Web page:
Focus and Passion (and a New Name)

May 1, 2012

There’s nothing like a good story, and the story about the change of my name at the bottom of this article is a great one. Why I have done this is now a script that is to be produced in Vancouver’s PAL Studio Theatre in April of 2013.

I have kept my name Chris(topher) Tyrell and added Loranger (that’s “lor-on-zhay” and not “lor-an-jere.”). Loranger was my name for almost the first two full years of my life, and my initial time with my birth mother left me with a profound love of the French language and all things French. The Tyrells adopted me but my new adopted mother soon became depressed and paralyzed; she was eventually institutionalized, so much of my life was spent alone or only with my father.

In mid-life, I was reunited with my glorious and flamboyant Quebecoise birth mother. Our reunion was overpowering and it included the goodwill of my adopted father. Both of them are deceased now, but the change in my name keeps them both with me and all feels right in the world. Although it is a bit strange in some ways to change my name so late in my life, it also absolutely thrills me to have my French name back. I am very proud of my true heritage.

Originally, I expected to keep teaching and writing as just Chris Tyrell, but I want a simple life and a single identity; I have decided only to use my new name (but all three names professionally because the “Chris Tyrell” brand is so strong in my field of visual art professional development).

I did not bond with my adopted family, although that would come as my father and I aged together. However, the sudden loss of my birth mother one day and the abrupt change to a new life followed by the collapse of my adopted mother’s health became how I defined myself. Although I was adopted, I was still feeling and thinking like an orphan. I was a stranger in a strange land and that feeling never left me.

I became obsessed with the concept of identity and about orphans. Orphans are western literature’s dominant literary personality after gods; our most super comic heroes and some of literature’s most iconic characters (Harry Potter to Quasimodo) are orphans. I read a lot of those stories and about identity. I read academic papers about twins and twins separated at birth and my dreams and many of my interests, such as plant grafting and acting, were all driven by my obsession with identity.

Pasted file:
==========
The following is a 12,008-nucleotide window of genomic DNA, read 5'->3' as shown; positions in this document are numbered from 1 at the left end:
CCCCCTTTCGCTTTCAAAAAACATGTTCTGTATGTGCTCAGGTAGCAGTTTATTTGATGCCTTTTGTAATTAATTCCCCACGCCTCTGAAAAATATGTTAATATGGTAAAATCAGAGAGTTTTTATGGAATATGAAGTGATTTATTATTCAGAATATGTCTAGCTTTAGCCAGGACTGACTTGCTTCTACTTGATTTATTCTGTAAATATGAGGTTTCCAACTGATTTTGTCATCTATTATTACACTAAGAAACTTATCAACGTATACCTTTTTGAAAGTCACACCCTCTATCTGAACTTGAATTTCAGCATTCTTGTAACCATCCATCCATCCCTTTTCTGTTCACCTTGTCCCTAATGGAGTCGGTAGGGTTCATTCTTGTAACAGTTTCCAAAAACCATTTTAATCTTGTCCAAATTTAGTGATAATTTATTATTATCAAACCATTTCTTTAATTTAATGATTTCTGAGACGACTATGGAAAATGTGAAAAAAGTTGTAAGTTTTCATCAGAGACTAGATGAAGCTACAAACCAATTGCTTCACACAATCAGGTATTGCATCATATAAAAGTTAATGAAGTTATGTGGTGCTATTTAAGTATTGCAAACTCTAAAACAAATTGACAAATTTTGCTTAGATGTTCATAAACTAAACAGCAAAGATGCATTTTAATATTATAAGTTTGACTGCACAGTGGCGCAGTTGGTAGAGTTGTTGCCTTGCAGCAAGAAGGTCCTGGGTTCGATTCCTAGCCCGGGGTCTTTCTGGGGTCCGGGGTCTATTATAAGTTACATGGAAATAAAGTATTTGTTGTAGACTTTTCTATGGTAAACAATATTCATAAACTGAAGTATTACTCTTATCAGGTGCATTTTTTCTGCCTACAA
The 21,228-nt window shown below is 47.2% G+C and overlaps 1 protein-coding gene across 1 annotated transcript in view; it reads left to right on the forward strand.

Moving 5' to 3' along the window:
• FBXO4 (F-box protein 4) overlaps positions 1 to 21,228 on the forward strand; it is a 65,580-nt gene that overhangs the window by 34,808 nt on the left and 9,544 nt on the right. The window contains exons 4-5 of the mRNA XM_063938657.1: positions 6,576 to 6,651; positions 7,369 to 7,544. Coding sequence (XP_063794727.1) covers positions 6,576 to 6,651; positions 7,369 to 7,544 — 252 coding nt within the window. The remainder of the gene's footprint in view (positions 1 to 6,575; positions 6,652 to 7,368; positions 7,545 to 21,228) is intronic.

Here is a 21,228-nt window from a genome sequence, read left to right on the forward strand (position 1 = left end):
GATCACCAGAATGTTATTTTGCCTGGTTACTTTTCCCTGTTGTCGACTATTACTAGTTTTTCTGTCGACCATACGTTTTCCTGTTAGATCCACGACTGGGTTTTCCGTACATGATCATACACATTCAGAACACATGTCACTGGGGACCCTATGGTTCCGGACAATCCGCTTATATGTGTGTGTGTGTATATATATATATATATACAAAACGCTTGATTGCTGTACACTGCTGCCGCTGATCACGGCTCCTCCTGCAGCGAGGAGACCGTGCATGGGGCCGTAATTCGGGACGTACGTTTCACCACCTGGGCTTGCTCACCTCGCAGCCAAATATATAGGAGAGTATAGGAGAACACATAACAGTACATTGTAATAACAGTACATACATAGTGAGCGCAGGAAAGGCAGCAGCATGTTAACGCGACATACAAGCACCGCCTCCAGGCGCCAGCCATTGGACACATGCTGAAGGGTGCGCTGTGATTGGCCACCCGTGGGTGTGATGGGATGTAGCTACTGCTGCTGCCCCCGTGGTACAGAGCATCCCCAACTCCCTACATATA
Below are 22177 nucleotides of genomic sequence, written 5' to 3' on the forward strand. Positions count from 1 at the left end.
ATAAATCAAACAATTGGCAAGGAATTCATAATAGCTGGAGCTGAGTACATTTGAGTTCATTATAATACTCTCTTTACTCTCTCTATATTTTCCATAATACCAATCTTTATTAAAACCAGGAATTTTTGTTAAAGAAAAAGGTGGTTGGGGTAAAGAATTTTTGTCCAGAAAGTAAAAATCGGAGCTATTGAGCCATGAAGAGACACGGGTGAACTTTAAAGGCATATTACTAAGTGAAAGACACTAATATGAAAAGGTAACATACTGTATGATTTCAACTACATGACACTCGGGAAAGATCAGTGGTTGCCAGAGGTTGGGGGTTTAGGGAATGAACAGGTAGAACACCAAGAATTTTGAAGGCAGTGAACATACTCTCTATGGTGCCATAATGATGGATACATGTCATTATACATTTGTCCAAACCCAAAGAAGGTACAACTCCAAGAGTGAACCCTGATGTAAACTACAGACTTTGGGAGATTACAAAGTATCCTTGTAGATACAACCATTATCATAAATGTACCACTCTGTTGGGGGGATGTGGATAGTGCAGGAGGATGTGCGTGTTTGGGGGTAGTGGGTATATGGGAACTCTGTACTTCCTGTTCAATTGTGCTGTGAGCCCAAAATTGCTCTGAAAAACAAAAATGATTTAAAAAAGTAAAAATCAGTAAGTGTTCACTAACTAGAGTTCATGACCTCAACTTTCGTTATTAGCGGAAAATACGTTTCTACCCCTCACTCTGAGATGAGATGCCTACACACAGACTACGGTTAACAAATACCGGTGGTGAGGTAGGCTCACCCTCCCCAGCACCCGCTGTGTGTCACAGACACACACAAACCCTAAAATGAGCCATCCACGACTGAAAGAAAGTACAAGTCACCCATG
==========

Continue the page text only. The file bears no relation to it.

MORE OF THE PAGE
The disruptions of my early life left me with a permanent legacy of sadness and a sense of not belonging, but these emotions have fueled a lifetime of creative work that has richly fulfilled me. My sense of being “outside” so much of life, informs every single creative endeavor of my career. Consequently, the discourse of my career has been rich with imagery derived from my research and my dreams. My statements and interviews, my explanations and insights have always been well received because my story is passionately told, emotional and interesting.

As I have so often said, the narrative attached to our artworks is as important as the artwork itself. The public wants narrative: that is why there are curatorial and artist statements and why we have critics. They all help the public understand what we do and why we do it; they link stories to our creations and the more compelling the story, the more we value the work to which it is attached.

The importance of narrative is a strong component of my teaching and although I have confidence in my teaching and I get good feedback from my students, one always finds the reassurance of objective voices very reassuring. Consequently, I was thrilled to discover the website, Significant Objects (SO) that I wrote about here in July 2010. SO was an experiment that proved just how valuable stories can be when we sell sacred objects like our artwork.

You may remember that people involved with SO conscripted an impressive roster of writers and asked them to create narrative to add value to items selected from a second hand store. Then they sold the items on eBay and the combined resale prices were between 2,700% and 2,860% higher than the combined cost prices; this is very dramatic proof of the power and value of narrative.

We are storytellers, so when we buy art we get a great deal of our satisfaction from our art purchases when we have a great story to tell when visitors to our home admire the piece. Everything we display in our homes has a story attached to it; test my theory for yourself by going home and looking at what you display. Ask yourself, “Why have I put this object on display in my home?” I think that you will find that each object you have on view provokes a story that you really like to tell.

Art buyers attach narrative to every piece in their collection. There is a compelling reason for each choice they make and that reason comes from the buyers experience or the artists. When the artist’s story is vital and interesting, their art becomes an artifact of the narrative for the buyer; the more interesting the story, the happier the buyer is.

And when the story of your life not only is manifest in your art, but also in your personality, behavior, dreams and often in your conscious thoughts like my obsession with identity, you will develop a cohesive body of work over time that gets more and more interesting as your career progresses. Over time, obsessives like me develop a rich language of symbols and an expertise in the telling of our story and that makes for great art making, a compelling experience for your audience and great sales.

Chris Tyrell Loranger is the author of Artist Survival Skills and Making It!, An arts writer and educator. His popular opinion pieces have appeared in our newsletter since its first issue in 1986.

Visit his website,, or his art marketing blog, to learn more.